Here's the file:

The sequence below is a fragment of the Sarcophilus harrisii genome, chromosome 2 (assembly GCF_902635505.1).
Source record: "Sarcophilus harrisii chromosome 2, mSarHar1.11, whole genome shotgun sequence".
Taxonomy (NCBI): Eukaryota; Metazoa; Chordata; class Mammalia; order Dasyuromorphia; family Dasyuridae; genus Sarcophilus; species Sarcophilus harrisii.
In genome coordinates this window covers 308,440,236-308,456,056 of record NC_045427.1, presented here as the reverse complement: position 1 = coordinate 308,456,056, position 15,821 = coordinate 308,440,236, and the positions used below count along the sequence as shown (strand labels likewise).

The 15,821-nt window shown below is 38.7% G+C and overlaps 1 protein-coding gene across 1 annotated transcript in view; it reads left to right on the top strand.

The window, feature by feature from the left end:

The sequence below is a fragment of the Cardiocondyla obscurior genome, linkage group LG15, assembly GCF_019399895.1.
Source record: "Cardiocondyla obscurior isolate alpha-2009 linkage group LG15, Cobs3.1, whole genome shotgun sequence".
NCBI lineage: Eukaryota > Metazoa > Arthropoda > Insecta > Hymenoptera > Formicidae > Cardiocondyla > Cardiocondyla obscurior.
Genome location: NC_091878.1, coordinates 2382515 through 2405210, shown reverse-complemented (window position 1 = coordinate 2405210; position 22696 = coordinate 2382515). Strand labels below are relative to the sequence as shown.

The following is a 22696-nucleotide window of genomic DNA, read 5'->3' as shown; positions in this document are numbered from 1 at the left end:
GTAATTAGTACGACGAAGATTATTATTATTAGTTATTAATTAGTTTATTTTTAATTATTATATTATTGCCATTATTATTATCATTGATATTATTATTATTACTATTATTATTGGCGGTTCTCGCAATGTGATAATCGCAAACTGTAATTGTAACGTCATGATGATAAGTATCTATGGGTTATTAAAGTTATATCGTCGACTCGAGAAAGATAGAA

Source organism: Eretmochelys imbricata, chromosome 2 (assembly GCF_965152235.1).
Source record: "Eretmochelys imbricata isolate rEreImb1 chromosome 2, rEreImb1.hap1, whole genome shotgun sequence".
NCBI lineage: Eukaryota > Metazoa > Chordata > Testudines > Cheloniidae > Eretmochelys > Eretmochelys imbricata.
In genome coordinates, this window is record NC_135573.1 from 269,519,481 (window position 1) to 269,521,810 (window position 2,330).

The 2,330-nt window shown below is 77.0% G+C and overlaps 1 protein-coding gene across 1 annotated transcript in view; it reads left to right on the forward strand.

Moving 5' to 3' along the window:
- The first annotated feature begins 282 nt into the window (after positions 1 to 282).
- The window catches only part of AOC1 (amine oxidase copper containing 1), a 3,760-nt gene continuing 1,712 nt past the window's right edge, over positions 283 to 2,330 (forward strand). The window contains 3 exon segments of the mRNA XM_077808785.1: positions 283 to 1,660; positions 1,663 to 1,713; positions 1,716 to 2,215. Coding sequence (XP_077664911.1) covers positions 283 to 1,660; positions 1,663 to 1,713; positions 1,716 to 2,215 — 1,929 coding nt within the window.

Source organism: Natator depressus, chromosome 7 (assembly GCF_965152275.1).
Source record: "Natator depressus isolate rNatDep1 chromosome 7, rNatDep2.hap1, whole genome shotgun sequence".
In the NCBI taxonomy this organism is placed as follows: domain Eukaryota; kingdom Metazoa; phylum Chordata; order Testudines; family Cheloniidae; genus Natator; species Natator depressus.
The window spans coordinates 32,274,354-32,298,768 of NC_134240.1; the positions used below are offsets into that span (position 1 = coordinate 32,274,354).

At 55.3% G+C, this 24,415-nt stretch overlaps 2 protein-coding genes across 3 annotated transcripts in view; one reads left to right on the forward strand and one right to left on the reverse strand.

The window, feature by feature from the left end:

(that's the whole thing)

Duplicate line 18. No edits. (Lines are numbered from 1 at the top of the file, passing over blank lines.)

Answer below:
Moving 5' to 3' along the window: